For more than a decade, under the auspices of reform, Florida has been making dramatic changes in elementary education. This included changes to the curriculum and graduation requirements aimed at improving student performance in core subjects such as reading, mathematics, writing and science. The Florida Comprehensive Assessment Test, or FCAT, became more than just a measure of student performance. The scores became a determining factor in how much state funding schools received or whether they could remain open or not. Starting this year, scores help determine teacher pay.
The main purpose of these changes was to increase the high school graduation rate, and they did. While Florida has changed the way it calculates its graduation rates, the rate increased both before and after the change. But it turns out that increasing the number of high school graduates isn't necessarily the same as producing more students who are ready for college. At the time, the state agency recommended closing what it called a “curriculum gap”, the difference between what high school students are taught and what they need to know to go to college. Among the problems identified in the OPPAGA report are the lack of rigorous requirements for graduating from high school that go hand in hand with university expectations and the need to integrate mathematics and reading to reinforce other courses, such as social studies, science and optional subjects.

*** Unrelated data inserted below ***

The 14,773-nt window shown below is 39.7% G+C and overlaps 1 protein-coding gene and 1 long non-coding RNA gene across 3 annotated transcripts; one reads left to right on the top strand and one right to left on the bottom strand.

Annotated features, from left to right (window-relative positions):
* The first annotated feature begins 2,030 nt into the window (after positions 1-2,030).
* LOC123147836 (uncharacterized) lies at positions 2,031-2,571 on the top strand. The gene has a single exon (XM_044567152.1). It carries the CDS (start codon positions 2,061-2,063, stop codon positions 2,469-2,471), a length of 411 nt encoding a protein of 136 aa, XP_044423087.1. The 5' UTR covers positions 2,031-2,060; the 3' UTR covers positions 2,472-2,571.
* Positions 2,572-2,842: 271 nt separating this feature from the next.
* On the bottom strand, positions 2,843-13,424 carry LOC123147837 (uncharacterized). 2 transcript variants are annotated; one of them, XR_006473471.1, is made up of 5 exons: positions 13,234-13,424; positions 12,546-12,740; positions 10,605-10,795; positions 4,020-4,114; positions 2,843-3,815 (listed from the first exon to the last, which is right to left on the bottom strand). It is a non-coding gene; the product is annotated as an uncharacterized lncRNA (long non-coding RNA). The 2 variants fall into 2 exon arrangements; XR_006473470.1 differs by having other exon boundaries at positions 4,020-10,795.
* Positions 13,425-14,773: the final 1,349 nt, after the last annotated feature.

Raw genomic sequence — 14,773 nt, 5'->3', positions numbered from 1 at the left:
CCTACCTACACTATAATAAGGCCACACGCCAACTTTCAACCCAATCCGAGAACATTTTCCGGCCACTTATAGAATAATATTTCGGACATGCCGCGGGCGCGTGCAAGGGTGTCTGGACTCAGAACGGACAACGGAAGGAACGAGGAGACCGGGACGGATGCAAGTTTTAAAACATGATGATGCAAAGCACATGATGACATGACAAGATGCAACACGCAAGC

The measures have only recently been implemented under a legislative mandate. Some education experts blame the FCAT. Critics say that the enormous importance of the FCAT leaves schools with no choice but to teach for the exam. One of them is Bob Schaeffer, director of public education at the National Center for Fair & Open Testing. He argues that the test interferes with the ability of public schools to prepare students for college. He is a policy and research advisor to the Jeb Bush Foundation for Excellence in Education, an organization that promotes at the national level some of the changes that Bush promoted in Florida when he was governor, such as increasing the emphasis on FCAT ratings.